F&ESers on the Ground: Sochi Style
Hello from Sochi! For the past 10 days, I’ve been in Russia working on an F&ES project with four other amazing graduate students, teammates, and friends. I’m here with Diana Madson, Taylor Rees, Bo Uuganbayar, and Tom Owens. You might remember this story from Bo’s blog post back in November, Winter is Coming to Westeros. For a quick recap, we all took a class together last semester, International Organizations & Conferences, and developed an amazing project idea to partner with Olympians to bring the climate change conversation to the 2014 Sochi Winter Olympics. Since September, the five of us have been working to do just that. We’ve been interviewing athletes, writing blog posts, connecting with mainstream media, and crafting a narrative to best deliver this story. From this, the idea of Team Climate materialized.
We traveled to Sochi to use the Winter Olympics to raise awareness about climate change on one of the biggest stages in the winter world. What we found is that people really care. I just did a quick Google news search for “climate change winter Olympics” and in the last 24 hours alone, there have been over three dozen articles written on the subject (including two specifically about us! – one in Scientific American and one in the New Haven Register).
It’s not just the media talking. Athletes are talking. Spectators are talking. Climate scientists are talking. And with all of this talking going on, it’s been amazing to be on the ground to get the story. Our team is completely immersed in an issue that’s unfolding day by day. The weather in Sochi has been getting steadily warmer all week, peaking at a balmy 64 degrees today. It’s not only the story of the hour and the story of the day here. It’s the story of the Games.
On Tuesday, I was walking through the Coastal Cluster on my way to a curling event. It was HOT. I had on a dress and couldn’t bear to wear my jacket, so I was holding it and my scarf in hand as I walked through the park. I was milling about beside the Olympic rings, waiting in line to get the uber-tourist picture taken, and a photographer from the TT News Agency in Sweden stopped me to ask if he could take my picture for a story on Sochi’s warm winter weather his station was running. A few minutes later, as I walked to a food cart to buy a bottle of water, a different photographer from the Associated Press stopped me to ask the exact same thing. He politely stalked me for about five minutes, snapping pictures here and there, and then thanked me and went on his way. That story ran the next day, showing 23 pictures that depicted the balmy weather at the winter games (I’m #4!).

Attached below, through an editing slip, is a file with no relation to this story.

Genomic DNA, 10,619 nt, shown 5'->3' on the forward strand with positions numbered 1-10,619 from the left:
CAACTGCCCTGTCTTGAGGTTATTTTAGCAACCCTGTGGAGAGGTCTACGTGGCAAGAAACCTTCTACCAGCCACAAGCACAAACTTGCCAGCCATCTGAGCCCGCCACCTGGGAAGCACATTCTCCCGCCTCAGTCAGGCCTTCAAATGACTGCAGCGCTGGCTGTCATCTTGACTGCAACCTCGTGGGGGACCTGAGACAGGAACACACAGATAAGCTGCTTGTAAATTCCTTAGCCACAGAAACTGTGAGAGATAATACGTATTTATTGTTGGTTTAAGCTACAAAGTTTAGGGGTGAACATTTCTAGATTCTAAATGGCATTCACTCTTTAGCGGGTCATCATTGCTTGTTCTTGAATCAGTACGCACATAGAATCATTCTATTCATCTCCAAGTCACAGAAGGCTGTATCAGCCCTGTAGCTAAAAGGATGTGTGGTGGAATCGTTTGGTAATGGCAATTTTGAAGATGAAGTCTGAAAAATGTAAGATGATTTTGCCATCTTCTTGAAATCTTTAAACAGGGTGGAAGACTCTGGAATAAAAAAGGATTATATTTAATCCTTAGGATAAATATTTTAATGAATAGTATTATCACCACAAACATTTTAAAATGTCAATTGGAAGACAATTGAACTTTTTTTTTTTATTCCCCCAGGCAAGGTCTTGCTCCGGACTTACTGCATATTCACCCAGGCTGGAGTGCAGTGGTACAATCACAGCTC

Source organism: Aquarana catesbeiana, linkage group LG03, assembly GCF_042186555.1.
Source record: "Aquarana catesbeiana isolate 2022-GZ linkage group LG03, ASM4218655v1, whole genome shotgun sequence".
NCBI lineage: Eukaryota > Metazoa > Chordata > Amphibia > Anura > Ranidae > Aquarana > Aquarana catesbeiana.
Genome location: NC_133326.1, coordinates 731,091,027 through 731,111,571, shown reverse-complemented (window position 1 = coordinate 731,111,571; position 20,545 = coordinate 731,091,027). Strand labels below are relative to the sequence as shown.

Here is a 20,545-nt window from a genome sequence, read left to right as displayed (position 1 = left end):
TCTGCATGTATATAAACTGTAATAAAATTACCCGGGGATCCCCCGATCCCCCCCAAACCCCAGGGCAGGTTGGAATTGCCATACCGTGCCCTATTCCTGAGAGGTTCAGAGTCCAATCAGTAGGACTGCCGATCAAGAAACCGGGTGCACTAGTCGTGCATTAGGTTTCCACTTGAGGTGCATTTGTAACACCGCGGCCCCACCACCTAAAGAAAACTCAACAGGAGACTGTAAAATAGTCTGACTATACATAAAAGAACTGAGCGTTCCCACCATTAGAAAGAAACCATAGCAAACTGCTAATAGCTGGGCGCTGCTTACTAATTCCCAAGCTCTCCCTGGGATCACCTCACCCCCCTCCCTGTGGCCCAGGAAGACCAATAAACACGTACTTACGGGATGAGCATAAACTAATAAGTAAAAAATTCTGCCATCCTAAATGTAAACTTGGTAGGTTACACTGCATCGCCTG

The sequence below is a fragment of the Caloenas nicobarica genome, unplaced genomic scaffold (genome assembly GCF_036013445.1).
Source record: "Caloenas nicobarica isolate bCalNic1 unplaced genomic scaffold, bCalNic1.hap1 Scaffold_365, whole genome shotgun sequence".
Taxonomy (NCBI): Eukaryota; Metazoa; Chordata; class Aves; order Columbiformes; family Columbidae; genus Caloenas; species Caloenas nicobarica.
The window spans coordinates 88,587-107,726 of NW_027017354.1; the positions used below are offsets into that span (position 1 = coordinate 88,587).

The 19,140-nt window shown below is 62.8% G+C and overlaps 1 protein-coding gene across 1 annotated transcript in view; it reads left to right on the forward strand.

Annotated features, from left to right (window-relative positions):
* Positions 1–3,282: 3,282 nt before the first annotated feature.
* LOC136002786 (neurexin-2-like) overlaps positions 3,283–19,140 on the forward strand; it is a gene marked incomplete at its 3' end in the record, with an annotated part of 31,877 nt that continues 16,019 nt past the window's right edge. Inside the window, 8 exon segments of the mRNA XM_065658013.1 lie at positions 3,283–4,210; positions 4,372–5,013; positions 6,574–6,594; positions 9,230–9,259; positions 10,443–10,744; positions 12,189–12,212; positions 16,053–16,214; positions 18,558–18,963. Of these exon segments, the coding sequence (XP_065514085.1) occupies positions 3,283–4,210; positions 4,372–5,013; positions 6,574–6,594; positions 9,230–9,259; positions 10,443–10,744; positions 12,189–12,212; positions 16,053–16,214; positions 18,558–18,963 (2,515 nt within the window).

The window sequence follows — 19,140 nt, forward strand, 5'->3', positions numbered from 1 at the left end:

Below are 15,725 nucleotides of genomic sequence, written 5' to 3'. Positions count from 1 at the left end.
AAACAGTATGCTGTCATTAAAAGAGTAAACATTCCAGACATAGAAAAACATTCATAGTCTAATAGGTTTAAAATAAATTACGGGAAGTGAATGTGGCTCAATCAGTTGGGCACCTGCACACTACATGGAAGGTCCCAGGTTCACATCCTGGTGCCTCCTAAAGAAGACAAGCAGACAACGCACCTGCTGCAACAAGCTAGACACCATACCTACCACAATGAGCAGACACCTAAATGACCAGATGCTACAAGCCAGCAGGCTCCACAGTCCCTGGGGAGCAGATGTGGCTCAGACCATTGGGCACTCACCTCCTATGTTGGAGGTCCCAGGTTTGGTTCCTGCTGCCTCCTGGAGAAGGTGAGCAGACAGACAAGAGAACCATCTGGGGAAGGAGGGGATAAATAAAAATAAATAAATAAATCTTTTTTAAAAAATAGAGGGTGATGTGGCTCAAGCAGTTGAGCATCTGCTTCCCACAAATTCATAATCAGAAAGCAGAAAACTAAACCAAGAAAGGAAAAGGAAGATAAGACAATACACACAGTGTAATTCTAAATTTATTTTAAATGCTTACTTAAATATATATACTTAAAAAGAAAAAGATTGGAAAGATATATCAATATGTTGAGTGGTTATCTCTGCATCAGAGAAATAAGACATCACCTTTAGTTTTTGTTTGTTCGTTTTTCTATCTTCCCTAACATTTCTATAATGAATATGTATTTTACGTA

It’s all around us, and our team feels so fortunate to get to be on the ground having the conversation and strengthening the dialogue about climate change. After the Women’s Snowboarding Slopestyle competition, Team Climate stuck around for about an hour and a half after it ended in order to talk to athletes and media. Obviously, the media’s first priority after an event is to cover the results of that event, but while they’re waiting, or as they’re packing up, we have a great opportunity to talk with them about our project and hear what they have to say. For example, we brought up our project to two gentlemen, Deputy Editor of Whitelines Magazine and a BBC correspondent, and they introduced us to Jamie Nicholls, Great Britain’s sixth place finisher in the men’s snowboard slopestyle finals. He was jazzed on Jenny Jones’s third-place finish in the women’s competition, and had a lot to say about climate change. Bo and Diana got to do an interview with him right there at the base of Rosa Khutor Extreme Park. That day, we also spoke with media outlets, including NBC, USA Today, and International Business Times, among others.
We’ve noticed that after we bridge that initial gap where the media person says “I’m so busy running to this or that and have no time for you” and we politely but firmly explain that we have a real story to tell, backed by strong scientific facts and rife with pertinent quotes by Olympic athletes, they listen. There’s been a strong response to our project and we’ve able to make on-the-ground connections that we follow up with later that evening via emails and phone calls.
At this point, I think I’ve blathered on for quite a while. Thanks for reading about our project! It’s been an incredible experience and it’s not over yet. Though we head back to New Haven soon, the Games continue until February 23. We’ll still be plugging away (probably in Kroon G15… it’s starting to feel like home!), reaching out to athletes and media, and following the story closely. If you want to know more, follow us on Twitter @TeamClimate, or like our Facebook page to get the up-to-date information. We’ll see you back in the Have soon!